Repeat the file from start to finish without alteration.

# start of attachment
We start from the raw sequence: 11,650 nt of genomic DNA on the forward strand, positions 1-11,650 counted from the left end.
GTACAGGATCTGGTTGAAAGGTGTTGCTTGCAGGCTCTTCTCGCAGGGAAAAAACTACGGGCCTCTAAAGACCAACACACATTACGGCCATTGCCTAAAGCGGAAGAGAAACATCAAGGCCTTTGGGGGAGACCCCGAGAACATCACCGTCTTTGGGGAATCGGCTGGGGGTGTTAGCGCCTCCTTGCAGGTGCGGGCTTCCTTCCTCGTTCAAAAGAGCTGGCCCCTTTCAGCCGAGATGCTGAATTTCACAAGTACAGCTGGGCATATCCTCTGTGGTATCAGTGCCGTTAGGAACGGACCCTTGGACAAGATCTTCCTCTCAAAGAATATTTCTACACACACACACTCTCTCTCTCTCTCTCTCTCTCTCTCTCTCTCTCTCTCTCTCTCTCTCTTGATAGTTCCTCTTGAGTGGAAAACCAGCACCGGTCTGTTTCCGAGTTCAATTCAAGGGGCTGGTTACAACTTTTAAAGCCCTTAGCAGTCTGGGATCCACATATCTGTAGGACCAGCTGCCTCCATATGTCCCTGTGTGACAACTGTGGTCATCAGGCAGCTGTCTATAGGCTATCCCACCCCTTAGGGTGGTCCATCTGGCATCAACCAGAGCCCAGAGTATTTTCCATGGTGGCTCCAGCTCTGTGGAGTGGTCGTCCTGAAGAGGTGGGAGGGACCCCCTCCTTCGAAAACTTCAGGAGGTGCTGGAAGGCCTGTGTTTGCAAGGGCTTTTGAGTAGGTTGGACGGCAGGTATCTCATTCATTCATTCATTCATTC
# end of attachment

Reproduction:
We start from the raw sequence: 11,650 nt of genomic DNA on the forward strand, positions 1-11,650 counted from the left end.
GTACAGGATCTGGTTGAAAGGTGTTGCTTGCAGGCTCTTCTCGCAGGGAAAAAACTACGGGCCTCTAAAGACCAACACACATTACGGCCATTGCCTAAAGCGGAAGAGAAACATCAAGGCCTTTGGGGGAGACCCCGAGAACATCACCGTCTTTGGGGAATCGGCTGGGGGTGTTAGCGCCTCCTTGCAGGTGCGGGCTTCCTTCCTCGTTCAAAAGAGCTGGCCCCTTTCAGCCGAGATGCTGAATTTCACAAGTACAGCTGGGCATATCCTCTGTGGTATCAGTGCCGTTAGGAACGGACCCTTGGACAAGATCTTCCTCTCAAAGAATATTTCTACACACACACACTCTCTCTCTCTCTCTCTCTCTCTCTCTCTCTCTCTCTCTCTCTCTCTCTTGATAGTTCCTCTTGAGTGGAAAACCAGCACCGGTCTGTTTCCGAGTTCAATTCAAGGGGCTGGTTACAACTTTTAAAGCCCTTAGCAGTCTGGGATCCACATATCTGTAGGACCAGCTGCCTCCATATGTCCCTGTGTGACAACTGTGGTCATCAGGCAGCTGTCTATAGGCTATCCCACCCCTTAGGGTGGTCCATCTGGCATCAACCAGAGCCCAGAGTATTTTCCATGGTGGCTCCAGCTCTGTGGAGTGGTCGTCCTGAAGAGGTGGGAGGGACCCCCTCCTTCGAAAACTTCAGGAGGTGCTGGAAGGCCTGTGTTTGCAAGGGCTTTTGAGTAGGTTGGACGGCAGGTATCTCATTCATTCATTCATTCATTC